As organizations use remote work in some form to move beyond the challenge of maintaining business continuity, understanding digital experiences and improving productivity for remote workers will be the next critical steps.
To do that, IT must first answer some fundamental questions:
- What is the digital experience of these remote workers?
- What makes a user’s experience good or bad?
- How can IT identify and measure the impact technology has on users at any given time?
- And how can they support and improve those experiences — even if when employees are spread out across regions and time zones?
Remote work experience is made up of all the interactions involved in working from a location other than the office and, because of its complete dependency on work technology, is a big part of overall digital employee experience (DEX).
4. Digital disruptions threaten end-user experience (EUX) and productivity.
With just an internet connection and basic hardware keeping remote workers on task, digital friction can become especially distressing.
Common remote issues many users face include:
- Insufficient hardware
- General “slowness”
- Home network problems
- App and cloud service outages
When those kinds of problems arise, employee experience suffers, productivity comes to a screeching halt, and it can be difficult for isolated users to reach out to IT.
5. IT faces visibility, support, and resource right-sizing challenges with a distributed workforce.
Having users spread out across regions and time zones makes it more challenging than ever for IT teams to maintain good digital employee experience.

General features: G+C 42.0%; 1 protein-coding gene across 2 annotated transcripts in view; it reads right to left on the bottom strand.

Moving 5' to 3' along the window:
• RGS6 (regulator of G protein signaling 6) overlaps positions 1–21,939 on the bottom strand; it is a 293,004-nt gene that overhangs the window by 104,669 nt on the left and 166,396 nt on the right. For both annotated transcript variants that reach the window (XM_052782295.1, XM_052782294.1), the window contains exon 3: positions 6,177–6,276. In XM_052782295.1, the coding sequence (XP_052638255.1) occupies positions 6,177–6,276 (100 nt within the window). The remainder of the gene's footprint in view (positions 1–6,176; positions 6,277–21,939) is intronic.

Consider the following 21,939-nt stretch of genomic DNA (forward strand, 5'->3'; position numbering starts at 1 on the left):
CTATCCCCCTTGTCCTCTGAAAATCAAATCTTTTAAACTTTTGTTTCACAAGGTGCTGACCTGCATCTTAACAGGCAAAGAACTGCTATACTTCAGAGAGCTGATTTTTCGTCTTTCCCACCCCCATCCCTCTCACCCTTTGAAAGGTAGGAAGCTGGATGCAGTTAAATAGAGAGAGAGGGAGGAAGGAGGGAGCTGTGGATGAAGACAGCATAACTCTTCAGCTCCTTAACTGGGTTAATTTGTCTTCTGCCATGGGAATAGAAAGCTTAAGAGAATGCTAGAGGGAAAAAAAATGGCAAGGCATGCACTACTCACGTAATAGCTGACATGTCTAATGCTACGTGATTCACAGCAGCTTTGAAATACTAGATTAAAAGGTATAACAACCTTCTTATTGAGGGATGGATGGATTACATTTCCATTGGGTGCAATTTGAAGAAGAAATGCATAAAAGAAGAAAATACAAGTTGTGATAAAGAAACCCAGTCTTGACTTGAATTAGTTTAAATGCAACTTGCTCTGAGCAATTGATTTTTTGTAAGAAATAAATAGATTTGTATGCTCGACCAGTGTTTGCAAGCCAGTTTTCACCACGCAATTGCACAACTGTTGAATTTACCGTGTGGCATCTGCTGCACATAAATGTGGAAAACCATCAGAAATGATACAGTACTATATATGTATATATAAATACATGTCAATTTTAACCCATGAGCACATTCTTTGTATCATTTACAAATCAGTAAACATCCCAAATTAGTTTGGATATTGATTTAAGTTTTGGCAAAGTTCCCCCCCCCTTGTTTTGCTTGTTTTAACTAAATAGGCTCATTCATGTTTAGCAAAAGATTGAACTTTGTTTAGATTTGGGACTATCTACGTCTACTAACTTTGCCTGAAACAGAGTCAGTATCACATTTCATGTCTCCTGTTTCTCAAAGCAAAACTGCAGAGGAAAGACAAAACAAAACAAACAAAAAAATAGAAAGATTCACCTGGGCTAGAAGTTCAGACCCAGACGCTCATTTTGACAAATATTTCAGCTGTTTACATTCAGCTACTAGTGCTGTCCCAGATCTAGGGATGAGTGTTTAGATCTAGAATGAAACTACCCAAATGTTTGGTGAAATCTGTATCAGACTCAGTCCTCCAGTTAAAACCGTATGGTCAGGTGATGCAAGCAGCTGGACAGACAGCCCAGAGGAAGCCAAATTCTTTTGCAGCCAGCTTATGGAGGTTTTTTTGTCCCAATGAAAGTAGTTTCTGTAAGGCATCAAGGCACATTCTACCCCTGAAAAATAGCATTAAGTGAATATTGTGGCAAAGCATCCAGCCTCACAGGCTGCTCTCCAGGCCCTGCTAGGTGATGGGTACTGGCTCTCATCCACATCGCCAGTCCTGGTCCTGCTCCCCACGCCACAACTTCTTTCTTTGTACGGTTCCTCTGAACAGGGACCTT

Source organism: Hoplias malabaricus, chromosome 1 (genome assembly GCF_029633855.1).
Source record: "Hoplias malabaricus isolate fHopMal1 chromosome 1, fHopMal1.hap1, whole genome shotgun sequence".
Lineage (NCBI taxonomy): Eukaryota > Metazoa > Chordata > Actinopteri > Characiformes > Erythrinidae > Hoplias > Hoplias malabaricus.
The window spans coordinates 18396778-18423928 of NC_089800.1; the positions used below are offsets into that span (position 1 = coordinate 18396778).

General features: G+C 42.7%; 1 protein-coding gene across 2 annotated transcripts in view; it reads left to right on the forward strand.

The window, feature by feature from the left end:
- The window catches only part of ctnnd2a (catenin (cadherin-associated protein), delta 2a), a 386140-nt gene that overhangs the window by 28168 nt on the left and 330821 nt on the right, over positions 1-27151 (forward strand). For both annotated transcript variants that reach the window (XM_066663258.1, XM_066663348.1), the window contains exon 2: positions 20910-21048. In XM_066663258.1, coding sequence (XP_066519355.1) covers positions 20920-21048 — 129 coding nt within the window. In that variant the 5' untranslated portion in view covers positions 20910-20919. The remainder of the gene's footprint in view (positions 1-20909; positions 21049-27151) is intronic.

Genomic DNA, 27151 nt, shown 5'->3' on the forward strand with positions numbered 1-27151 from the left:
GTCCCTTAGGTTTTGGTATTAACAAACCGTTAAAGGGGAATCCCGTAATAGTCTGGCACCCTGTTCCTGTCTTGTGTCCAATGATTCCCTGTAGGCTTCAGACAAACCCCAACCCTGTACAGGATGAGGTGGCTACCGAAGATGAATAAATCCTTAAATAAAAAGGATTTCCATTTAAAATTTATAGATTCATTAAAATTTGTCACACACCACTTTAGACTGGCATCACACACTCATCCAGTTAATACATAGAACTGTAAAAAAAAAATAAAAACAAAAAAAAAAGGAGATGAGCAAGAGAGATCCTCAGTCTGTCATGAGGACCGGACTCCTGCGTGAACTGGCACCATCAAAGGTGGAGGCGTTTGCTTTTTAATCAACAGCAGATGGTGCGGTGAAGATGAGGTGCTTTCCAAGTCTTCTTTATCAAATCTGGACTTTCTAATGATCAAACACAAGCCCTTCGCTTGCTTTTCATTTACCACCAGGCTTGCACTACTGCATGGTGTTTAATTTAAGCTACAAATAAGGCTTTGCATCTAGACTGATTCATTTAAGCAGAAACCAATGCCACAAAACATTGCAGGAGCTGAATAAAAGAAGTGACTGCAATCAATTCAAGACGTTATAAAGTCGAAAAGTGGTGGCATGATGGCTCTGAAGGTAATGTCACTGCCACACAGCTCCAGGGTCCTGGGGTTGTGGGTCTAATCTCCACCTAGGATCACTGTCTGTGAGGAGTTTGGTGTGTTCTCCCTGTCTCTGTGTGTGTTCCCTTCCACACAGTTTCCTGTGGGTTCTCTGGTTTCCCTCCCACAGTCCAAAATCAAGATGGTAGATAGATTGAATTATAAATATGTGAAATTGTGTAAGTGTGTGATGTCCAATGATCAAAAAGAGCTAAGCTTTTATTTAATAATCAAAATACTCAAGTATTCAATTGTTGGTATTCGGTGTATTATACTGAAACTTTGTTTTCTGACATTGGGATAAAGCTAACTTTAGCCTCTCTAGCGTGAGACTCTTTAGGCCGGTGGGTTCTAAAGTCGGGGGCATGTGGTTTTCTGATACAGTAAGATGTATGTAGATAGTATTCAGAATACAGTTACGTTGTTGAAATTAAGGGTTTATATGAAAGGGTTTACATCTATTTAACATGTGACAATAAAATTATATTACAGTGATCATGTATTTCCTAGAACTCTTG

Not only is it nearly impossible for IT to see beyond corporate infrastructure and networks to solve issues within users’ home environments, but it’s also difficult to monitor apps and cloud services; provide support and troubleshooting; and refresh devices and rollout new software.
6. DEM holds the solution to many remote work challenges.
Data is vital for providing IT with the expanded visibility and actionable insights needed to support remote workers and build better strategies.
By using digital experience monitoring/management and gathering metrics directly from endpoints, organizations will have a far better view of user environments and can better understand remote work experience from employees’ point of view.
And while DEM is a critical function to monitor day-to-day operations, it’s also essential for establishing a proactive approach to IT support and allowing organizations to successfully transform digital environments with new technology and other innovations.
7. Lakeside’s Digital Experience Cloud powers productivity.
With deep data, intelligent analysis, and AI-driven capabilities, Lakeside’s SysTrack-powered, cloud-native DEM solution gives organizations the ability to take remote work to the next level.
Some of the platform’s key uses include:
- End-user experience management
- Digital workplace planning
- Service desk operations
- IT asset optimization
These areas are not only critical for maintaining remote work experience and a high level of productivity, but they will also guide organizations forward — whether employees are at the office, at home, or everywhere in between.